"...Also, an affidavit has been filed by the petitioner /complainant in C.M.P No. 119/ 2020 and thereafter, after hearing both sides, it has been closed with liberty to reopen when there is a breach of undertaking. Therefore, the question of filing counter in C.M.P 119/ 2020 does not arise", the court said while underscoring that there has been no violations of the principles of natural justice
In September 2021, Manimekalai filed a memo before the trial court itself averring that it cannot review its own order and the order of reopening CMP 119/ 2020 was erroneous. About this angle, the Sessions Court noted that the petitioner herself should have approached a higher forum to challenge the order passed instead of disputing it before the same forum by filing a memo. The court also noted that the reopening of the case upon the satisfaction of the breach of the undertaking given cannot be construed as a review of the order already passed.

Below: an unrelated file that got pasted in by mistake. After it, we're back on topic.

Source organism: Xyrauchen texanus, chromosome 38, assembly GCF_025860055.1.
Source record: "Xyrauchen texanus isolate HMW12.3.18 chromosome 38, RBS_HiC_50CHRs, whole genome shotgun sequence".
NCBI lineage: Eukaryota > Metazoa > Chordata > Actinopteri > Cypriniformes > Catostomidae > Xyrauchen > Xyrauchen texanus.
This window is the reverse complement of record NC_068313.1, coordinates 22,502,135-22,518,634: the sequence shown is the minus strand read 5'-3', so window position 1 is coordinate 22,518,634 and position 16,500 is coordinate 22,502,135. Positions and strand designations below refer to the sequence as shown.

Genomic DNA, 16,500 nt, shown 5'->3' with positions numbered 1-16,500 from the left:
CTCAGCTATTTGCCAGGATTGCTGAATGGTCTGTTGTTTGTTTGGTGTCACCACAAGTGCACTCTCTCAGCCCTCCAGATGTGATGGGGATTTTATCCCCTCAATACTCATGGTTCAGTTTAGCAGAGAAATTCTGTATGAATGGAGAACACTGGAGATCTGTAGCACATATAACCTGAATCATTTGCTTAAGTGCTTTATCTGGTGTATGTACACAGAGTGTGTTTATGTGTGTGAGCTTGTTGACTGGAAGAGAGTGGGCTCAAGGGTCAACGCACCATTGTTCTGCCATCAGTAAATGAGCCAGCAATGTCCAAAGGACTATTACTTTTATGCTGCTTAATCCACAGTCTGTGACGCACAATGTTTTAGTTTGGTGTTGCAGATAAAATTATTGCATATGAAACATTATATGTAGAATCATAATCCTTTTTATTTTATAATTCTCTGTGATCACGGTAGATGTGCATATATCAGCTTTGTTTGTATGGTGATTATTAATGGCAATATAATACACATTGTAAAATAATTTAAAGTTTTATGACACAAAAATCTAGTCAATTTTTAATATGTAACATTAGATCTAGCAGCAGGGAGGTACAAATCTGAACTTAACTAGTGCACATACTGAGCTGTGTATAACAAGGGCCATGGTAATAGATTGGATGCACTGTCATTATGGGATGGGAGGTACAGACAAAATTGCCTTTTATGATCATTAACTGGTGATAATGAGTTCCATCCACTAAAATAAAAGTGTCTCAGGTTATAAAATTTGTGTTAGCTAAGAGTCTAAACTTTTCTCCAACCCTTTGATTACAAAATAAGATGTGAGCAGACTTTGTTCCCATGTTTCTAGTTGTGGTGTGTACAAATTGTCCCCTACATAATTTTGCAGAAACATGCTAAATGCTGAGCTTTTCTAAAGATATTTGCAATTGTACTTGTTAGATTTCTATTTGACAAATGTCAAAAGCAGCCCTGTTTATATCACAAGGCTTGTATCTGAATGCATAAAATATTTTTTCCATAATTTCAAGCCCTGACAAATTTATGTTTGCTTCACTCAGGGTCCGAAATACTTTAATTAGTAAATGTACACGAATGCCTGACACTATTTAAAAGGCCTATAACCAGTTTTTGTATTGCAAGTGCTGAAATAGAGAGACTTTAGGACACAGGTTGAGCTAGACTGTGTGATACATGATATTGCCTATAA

Another contention raised by the petitioner/ accused was that a non-bailable warrant was issued instead of a bailable warrant to ensure her appearance. However, the court took note of the denial by the Magistrate about the allegation levelled against her by the petitioner. The Magistrate stated that the non-bailable warrant was issued by her predecessor and not her, and the petitioner has suppressed the material facts in the transfer petition.
Another allegation levelled by the petitioner to prove the bias of the Magistrate was that she was made to wait in the courtroom till evening, without any reason, on the days that she appeared. Many times, she was made to wait on request of the counsel for the respondent, it was alleged. About this, the Sessions Court opined that the accused/ petitioner is a well-educated woman and she should have understood that the circumstances in which she were made to wait would have been due to some other court work or the counsel engaged being in other courts. Such allegations cannot form the basis for creating doubts against the presiding officer, the court observed.